Spearman's rho  overview
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Spearman's rho  Wilcoxon signedrank test 


Variable 1  Independent variable  
One of ordinal level  2 paired groups  
Variable 2  Dependent variable  
One of ordinal level  One quantitative of interval or ratio level  
Null hypothesis  Null hypothesis  
H_{0}: $\rho_s = 0$
$\rho_s$ is the unknown Spearman correlation in the population. The Spearman correlation is a measure for the strength and direction of the monotonic relationship between two variables of at least ordinal measurement level. In words, the null hypothesis would be: H_{0}: there is no monotonic relationship between the two variables in the population  H_{0}: $m = 0$
$m$ is the population median of the difference scores. A difference score is the difference between the first score of a pair and the second score of a pair. Several different formulations of the null hypothesis can be found in the literature, and we do not agree with all of them. Make sure you (also) learn the one that is given in your text book or by your teacher.  
Alternative hypothesis  Alternative hypothesis  
H_{1} two sided: $\rho_s \neq 0$ H_{1} right sided: $\rho_s > 0$ H_{1} left sided: $\rho_s < 0$  H_{1} two sided: $m \neq 0$ H_{1} right sided: $m > 0$ H_{1} left sided: $m < 0$  
Assumptions  Assumptions  

 
Test statistic  Test statistic  
$t = \dfrac{r_s \times \sqrt{N  2}}{\sqrt{1  r_s^2}} $ where $r_s$ is the sample Spearman correlation and $N$ is the sample size. The sample Spearman correlation $r_s$ is equal to the Pearson correlation applied to the rank scores.  Two different types of test statistics can be used; both will result in the same test outcome. We will denote the first option the $W_1$ statistic (also known as the $T$ statistic), and the second option the $W_2$ statistic.
In order to compute each of the test statistics, follow the steps below:
 
Sampling distribution of $t$ if H_{0} were true  Sampling distribution of $W_1$ and of $W_2$ if H_{0} were true  
Approximately the $t$ distribution with $N  2$ degrees of freedom  Sampling distribution of $W_1$:
If $N_r$ is large, $W_1$ is approximately normally distributed with mean $\mu_{W_1}$ and standard deviation $\sigma_{W_1}$ if the null hypothesis were true. Here $$\mu_{W_1} = \frac{N_r(N_r + 1)}{4}$$ $$\sigma_{W_1} = \sqrt{\frac{N_r(N_r + 1)(2N_r + 1)}{24}}$$ Hence, if $N_r$ is large, the standardized test statistic $$z = \frac{W_1  \mu_{W_1}}{\sigma_{W_1}}$$ follows approximately the standard normal distribution if the null hypothesis were true. Sampling distribution of $W_2$: If $N_r$ is large, $W_2$ is approximately normally distributed with mean $0$ and standard deviation $\sigma_{W_2}$ if the null hypothesis were true. Here $$\sigma_{W_2} = \sqrt{\frac{N_r(N_r + 1)(2N_r + 1)}{6}}$$ Hence, if $N_r$ is large, the standardized test statistic $$z = \frac{W_2}{\sigma_{W_2}}$$ follows approximately the standard normal distribution if the null hypothesis were true. If $N_r$ is small, the exact distribution of $W_1$ or $W_2$ should be used. Note: the formula for the standard deviations $\sigma_{W_1}$ and $\sigma_{W_2}$ is more complicated if ties are present in the data.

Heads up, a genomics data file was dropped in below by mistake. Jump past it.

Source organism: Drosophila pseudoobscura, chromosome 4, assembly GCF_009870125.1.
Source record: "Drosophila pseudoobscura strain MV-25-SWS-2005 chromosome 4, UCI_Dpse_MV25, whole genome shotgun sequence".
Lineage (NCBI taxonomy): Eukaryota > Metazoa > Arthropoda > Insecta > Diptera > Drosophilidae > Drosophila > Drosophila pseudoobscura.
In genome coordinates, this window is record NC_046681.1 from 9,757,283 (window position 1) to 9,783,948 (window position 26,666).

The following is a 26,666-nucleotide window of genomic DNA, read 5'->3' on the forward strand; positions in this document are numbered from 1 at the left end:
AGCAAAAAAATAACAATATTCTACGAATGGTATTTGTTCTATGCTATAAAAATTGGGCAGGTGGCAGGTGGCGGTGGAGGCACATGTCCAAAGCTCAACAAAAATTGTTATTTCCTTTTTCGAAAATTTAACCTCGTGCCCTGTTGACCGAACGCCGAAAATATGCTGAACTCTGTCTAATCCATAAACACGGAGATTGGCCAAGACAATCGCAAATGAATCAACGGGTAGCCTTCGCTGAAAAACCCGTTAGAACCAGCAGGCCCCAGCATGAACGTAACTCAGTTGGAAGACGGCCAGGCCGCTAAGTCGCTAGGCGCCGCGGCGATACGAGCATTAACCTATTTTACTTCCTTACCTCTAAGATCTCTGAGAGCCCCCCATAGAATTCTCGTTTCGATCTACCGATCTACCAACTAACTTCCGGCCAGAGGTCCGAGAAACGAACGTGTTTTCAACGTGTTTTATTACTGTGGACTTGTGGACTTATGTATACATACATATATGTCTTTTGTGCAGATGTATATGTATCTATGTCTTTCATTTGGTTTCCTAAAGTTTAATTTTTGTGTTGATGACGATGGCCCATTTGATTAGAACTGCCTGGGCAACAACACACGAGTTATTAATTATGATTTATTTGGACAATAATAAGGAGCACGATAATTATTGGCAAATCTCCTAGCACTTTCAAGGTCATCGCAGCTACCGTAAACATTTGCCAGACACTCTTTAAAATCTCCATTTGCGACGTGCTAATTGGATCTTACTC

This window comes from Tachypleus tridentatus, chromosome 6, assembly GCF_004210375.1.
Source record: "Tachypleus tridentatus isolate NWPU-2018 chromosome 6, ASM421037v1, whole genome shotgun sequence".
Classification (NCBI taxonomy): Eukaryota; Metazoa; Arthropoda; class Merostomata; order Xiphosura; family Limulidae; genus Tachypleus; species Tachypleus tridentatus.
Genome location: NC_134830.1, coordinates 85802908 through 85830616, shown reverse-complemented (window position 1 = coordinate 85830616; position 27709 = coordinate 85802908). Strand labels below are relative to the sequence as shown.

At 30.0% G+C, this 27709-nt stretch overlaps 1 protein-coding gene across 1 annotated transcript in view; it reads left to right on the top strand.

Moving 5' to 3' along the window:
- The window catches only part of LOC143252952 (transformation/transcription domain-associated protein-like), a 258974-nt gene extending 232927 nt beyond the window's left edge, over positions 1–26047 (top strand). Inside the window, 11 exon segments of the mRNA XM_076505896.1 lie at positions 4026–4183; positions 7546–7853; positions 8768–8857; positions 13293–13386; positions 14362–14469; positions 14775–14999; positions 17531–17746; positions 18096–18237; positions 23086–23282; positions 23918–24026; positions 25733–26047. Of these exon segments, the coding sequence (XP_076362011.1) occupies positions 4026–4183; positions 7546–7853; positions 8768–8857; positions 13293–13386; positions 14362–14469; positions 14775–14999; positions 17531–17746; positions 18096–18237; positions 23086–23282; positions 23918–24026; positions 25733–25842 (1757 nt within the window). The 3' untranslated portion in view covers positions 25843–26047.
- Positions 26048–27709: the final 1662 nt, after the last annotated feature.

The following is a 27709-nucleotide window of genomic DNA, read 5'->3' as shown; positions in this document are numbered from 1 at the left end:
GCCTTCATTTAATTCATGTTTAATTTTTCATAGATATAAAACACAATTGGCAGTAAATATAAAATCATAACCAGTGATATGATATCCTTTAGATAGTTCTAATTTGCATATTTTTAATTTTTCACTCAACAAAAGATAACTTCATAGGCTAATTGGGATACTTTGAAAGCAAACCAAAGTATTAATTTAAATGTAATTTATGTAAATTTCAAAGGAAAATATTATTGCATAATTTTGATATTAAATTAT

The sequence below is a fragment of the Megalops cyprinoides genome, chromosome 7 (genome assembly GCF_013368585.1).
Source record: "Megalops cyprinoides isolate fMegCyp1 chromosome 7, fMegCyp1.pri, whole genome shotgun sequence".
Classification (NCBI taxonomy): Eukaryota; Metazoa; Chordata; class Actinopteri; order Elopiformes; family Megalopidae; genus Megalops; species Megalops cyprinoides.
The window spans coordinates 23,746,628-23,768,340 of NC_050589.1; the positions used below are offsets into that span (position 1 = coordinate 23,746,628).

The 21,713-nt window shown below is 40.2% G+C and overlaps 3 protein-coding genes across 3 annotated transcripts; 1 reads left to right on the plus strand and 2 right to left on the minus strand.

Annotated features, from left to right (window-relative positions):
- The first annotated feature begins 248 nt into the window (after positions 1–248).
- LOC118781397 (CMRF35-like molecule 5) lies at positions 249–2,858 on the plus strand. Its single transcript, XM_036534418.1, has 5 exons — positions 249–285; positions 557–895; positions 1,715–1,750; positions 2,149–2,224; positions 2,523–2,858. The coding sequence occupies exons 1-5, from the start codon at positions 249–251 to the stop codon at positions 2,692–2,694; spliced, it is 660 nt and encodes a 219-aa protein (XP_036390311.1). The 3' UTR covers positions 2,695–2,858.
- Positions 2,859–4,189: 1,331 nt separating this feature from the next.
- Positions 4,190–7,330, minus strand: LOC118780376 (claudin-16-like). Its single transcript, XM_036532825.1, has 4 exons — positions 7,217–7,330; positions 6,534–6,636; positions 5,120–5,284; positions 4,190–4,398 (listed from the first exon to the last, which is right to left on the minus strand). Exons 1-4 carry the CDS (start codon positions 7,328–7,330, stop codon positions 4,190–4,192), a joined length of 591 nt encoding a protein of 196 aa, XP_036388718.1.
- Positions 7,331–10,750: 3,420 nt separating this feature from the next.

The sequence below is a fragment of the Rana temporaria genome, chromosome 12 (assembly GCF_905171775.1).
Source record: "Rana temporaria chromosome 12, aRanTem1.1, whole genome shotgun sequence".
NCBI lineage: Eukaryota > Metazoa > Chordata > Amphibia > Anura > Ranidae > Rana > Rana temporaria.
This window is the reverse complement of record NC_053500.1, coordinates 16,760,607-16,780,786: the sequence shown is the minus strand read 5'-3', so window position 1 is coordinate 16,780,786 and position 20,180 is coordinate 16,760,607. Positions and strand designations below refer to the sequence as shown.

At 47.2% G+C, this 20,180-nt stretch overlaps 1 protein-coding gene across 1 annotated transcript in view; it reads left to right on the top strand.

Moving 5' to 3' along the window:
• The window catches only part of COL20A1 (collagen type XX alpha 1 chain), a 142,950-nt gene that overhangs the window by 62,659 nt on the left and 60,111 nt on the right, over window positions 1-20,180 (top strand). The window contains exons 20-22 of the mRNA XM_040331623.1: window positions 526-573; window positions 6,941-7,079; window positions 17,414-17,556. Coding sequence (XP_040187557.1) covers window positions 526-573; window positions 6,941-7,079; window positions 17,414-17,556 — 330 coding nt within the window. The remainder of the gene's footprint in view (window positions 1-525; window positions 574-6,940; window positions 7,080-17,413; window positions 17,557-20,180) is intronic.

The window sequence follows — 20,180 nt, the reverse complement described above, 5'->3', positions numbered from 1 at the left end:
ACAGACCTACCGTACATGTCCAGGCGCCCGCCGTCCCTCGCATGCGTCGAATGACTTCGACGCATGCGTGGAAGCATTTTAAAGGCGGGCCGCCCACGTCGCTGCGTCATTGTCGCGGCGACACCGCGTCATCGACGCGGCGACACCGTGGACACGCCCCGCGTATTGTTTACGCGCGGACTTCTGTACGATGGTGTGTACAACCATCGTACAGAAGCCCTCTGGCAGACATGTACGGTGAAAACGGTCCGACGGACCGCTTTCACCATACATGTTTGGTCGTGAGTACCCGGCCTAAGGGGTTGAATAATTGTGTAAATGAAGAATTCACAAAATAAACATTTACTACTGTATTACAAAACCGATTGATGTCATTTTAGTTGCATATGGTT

Significant?  Significant?  
Two sided:
 For large samples, the table for standard normal probabilities can be used: Two sided:
 
Example context  Example context  
Is there a monotonic relationship between physical health and mental health?  Is the median of the differences between the mental health scores before and after an intervention different from 0?  
SPSS  SPSS  
Analyze > Correlate > Bivariate...
 Analyze > Nonparametric Tests > Legacy Dialogs > 2 Related Samples...
 
Jamovi  Jamovi  
Regression > Correlation Matrix
 TTests > Paired Samples TTest
 
Practice questions  Practice questions